Human Library Offers Book on Recovery

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Abby Doperak, Staff Writer

The University of Pittsburgh at Johnstown held their first Human Library event in Owen Library on March 28. Students had the opportunity to attend and learn about a variety of different stories that address what many perceive as “uncomfortable topics” in our society.

The Human Library program was created in 2000 in Copenhagen by Ronni Abergel and Dany Abergal, Asma Mouna , and Christoffer Erichsen. Today, the program that these pioneers established as a nonprofit program is a worldwide phenomenon, and it helps people accept their own narratives while developing an understanding of those around them.

What makes this event unique is that it features an audience-led discussion open for anyone to ask any questions about the stories of racial minorities, and it promotes complete honesty and transparency in the responses to those questions. Each “book” is then a real person sharing his or her real story for everyone to learn about.

The students who attended this event at Pitt-Johnstown had the pleasure of meeting and listening to the story of Nicole Cruzi; Cruzi is an accounting and human resources supervisor who is married and has two children. “I chose to participate in the Human Library experience because it has provided the framework for me to allow others into my world with the hope that the readers will see me for me instead of simply my book title,” Cruzi noted.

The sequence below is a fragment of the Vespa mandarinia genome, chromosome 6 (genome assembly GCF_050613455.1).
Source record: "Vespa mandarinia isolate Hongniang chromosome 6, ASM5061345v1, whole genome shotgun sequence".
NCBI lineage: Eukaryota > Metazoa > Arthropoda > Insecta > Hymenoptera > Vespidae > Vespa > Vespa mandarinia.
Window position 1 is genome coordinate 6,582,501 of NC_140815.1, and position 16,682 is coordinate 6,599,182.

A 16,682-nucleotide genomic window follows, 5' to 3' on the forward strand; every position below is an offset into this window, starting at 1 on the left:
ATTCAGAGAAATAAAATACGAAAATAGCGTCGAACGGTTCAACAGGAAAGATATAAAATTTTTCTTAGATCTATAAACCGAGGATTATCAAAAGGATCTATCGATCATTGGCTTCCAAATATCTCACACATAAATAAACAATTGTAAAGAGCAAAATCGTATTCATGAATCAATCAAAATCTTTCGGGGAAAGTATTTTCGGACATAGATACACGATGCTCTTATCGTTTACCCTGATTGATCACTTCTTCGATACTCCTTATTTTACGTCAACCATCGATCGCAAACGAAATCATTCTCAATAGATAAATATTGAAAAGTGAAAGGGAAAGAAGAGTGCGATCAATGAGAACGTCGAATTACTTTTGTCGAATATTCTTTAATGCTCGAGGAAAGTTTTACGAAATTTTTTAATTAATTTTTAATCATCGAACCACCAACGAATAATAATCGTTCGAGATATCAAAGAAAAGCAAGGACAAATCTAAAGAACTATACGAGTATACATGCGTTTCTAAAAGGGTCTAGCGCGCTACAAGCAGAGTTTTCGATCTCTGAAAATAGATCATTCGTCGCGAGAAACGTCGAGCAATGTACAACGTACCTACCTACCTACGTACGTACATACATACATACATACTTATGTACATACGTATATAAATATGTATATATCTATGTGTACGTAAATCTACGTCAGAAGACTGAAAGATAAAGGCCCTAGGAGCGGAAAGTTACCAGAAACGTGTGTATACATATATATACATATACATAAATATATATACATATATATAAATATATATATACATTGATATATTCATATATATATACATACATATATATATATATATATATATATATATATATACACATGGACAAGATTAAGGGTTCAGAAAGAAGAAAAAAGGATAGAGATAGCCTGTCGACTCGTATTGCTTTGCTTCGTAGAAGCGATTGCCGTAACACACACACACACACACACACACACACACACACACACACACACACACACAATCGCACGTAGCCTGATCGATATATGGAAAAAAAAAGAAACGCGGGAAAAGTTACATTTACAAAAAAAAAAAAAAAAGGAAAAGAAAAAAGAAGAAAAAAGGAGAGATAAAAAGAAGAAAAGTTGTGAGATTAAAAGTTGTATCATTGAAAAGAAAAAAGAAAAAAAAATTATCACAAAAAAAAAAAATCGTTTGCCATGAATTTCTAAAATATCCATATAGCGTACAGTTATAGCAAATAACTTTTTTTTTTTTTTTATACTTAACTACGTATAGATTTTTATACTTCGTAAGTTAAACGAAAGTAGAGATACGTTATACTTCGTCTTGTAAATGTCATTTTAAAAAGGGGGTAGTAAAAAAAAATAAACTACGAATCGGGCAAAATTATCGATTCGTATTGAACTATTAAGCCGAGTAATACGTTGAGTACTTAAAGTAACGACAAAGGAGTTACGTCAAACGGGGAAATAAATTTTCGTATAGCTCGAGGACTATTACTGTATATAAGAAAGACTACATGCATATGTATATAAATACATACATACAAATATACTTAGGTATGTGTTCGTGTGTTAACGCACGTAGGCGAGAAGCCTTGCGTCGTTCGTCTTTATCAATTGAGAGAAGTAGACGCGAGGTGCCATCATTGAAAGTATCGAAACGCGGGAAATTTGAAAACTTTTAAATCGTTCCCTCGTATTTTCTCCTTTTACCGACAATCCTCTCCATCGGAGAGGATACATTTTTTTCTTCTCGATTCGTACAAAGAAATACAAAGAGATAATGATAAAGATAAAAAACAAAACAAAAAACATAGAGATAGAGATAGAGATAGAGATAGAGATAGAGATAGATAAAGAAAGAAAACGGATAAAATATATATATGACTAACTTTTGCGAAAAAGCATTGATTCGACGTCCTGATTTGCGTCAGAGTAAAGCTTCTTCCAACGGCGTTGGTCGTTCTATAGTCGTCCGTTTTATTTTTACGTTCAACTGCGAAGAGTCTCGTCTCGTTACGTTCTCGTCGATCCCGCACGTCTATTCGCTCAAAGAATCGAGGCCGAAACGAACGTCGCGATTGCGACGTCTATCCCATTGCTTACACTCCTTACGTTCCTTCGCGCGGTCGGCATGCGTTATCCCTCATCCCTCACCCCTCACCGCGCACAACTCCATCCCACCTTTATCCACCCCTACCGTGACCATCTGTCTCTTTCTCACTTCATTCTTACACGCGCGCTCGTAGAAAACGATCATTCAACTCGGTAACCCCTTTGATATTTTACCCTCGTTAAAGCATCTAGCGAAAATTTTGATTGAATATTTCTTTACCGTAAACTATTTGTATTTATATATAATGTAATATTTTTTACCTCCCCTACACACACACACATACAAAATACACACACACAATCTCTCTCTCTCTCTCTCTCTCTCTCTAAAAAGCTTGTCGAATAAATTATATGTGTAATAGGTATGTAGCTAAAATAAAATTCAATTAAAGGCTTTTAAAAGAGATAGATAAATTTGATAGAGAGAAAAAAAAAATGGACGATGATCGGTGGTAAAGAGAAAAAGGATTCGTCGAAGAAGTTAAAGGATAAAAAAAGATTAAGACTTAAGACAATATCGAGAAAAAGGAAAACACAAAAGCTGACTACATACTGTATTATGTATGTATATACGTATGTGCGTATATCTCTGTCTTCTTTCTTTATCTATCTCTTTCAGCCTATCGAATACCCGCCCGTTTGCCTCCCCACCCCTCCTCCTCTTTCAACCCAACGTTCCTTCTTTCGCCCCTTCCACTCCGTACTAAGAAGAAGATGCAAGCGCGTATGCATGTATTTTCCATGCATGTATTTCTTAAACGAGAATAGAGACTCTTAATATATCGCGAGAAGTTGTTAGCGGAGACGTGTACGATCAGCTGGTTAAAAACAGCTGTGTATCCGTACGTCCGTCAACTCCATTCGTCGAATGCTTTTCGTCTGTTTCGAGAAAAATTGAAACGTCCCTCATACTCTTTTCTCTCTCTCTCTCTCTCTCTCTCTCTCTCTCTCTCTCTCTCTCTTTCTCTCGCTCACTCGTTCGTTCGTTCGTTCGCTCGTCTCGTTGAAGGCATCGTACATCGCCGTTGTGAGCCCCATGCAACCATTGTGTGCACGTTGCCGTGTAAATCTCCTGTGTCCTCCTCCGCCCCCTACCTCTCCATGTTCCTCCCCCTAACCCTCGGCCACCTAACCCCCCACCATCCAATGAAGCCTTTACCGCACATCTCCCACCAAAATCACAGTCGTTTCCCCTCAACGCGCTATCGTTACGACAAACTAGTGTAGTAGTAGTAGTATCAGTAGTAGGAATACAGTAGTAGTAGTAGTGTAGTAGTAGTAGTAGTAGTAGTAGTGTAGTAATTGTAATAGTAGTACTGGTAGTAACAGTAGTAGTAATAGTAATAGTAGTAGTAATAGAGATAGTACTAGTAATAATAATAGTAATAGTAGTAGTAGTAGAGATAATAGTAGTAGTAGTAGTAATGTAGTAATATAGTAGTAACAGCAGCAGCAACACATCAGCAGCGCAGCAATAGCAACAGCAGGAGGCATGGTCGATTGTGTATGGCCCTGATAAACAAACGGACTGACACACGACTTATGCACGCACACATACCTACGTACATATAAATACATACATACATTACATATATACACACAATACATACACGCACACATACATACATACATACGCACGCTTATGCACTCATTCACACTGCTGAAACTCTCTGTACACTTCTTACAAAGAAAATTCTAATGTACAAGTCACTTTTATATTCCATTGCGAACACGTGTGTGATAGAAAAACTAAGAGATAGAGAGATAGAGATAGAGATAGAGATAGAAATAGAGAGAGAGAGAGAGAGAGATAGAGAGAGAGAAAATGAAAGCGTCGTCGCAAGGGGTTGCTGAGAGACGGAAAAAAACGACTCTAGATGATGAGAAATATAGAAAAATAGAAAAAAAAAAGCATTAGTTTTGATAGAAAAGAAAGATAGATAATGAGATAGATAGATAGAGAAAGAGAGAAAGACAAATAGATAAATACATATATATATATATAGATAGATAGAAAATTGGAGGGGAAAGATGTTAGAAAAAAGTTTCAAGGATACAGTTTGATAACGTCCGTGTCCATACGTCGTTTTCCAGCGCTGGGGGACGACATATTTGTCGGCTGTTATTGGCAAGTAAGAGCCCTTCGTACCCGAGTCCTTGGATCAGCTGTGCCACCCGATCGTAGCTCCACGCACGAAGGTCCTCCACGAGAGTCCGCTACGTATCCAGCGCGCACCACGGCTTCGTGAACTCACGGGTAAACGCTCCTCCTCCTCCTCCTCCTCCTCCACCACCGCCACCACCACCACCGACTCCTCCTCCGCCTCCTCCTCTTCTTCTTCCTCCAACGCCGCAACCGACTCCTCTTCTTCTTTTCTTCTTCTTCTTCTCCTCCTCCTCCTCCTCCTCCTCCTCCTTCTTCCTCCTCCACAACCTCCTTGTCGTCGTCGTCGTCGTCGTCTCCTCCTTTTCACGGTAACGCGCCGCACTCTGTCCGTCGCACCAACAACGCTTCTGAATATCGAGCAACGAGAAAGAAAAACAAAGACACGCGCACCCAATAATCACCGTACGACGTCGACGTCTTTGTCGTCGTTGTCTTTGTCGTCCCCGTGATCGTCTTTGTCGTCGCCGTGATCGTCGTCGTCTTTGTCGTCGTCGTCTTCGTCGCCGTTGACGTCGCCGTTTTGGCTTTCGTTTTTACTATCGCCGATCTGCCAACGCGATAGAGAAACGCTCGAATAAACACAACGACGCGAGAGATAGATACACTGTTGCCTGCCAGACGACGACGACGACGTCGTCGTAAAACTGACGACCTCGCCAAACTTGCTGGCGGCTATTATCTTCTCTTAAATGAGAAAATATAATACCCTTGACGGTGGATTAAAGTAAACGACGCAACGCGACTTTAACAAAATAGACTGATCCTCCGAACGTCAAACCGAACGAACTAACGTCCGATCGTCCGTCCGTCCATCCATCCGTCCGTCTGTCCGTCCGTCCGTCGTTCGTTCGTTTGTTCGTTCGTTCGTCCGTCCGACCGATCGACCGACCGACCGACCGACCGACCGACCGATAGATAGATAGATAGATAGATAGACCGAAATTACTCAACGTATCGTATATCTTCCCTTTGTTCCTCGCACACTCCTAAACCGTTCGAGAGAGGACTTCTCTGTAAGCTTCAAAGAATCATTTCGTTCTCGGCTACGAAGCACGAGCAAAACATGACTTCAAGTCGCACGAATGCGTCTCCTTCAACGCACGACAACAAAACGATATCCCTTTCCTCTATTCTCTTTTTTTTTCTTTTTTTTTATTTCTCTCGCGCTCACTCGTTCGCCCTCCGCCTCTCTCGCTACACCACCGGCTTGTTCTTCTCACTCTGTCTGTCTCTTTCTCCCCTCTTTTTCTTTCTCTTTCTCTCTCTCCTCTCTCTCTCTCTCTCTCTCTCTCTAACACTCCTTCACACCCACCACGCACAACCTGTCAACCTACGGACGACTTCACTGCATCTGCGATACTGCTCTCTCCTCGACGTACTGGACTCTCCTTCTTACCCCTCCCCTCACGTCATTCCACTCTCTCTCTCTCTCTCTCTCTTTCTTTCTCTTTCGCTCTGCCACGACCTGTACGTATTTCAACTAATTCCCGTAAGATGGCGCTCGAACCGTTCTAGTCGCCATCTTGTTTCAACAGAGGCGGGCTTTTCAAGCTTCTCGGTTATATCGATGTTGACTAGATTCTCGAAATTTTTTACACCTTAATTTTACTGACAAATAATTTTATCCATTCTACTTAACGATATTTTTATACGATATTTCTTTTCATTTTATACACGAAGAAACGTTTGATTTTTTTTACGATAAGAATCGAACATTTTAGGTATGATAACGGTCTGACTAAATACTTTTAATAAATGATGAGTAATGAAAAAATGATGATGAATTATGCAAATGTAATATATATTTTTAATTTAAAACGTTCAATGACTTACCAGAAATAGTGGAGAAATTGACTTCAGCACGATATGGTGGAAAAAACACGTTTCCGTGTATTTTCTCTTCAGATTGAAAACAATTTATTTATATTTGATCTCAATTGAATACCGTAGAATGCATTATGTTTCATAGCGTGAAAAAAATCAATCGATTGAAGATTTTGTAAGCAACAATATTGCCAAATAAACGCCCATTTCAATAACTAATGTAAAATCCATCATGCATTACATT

After she began to explain her life, students and community members quickly gathered to hear more about Cruzi’s story. “I started using drugs the summer after I graduated high school; I was 17 years old. By the time I turned 20, I was already a full-blown heroin addict,” Cruzi said.

Based on stereotypes and cultural norms, readers at the event would not have taken Cruzi as a former drug addict. Yet, while listening further, readers discovered that Cruzi had been a drug addict for nearly 13 years.

This was important considering Cruzi’s audience at Owen Library. According to the National Institute on Drug Abuse, drug use trends the most in college aged students from 19-22. The rate of drug users in college versus those not in college is significantly higher and growing yearly.

Cruzi’s story not only taught students to accept people for their past, but also offered hope to those who might be in a similar situation.

Cruzi suggested, “I finally got clean a month after I turned 30; I now have eleven and a half years of continuous clean time from all drugs and alcohol.”

Most current drug education is focused on its dangers and the repercussions of drug use. Cruzi demonstrates that even if someone is deeply addicted, that person can make a change to his or her life.

While it is important for students to learn about the dangers of drug use and how to stay away from drugs, it is also important to teach about the recovery process.

It is crucial for students to understand that the drug epidemic is here and more relevant than ever, but there are ways out of it. It is possible to recover from severe addiction to any drug, at any age. You just must have the determination and willingness to work for it.

“For an addict who wants to stop using, there are so many recovering addicts in this world, you are not alone,” Cruiz said. “There is help available and many individuals who will understand your pain and experiences and be able to provide support as you stop using drugs.” 

If you, a loved one, or a friend need help managing the recovery process, contact the Substance Abuse and Mental Health Services Administration national hotline at 1-800-662-4357 or visit their website at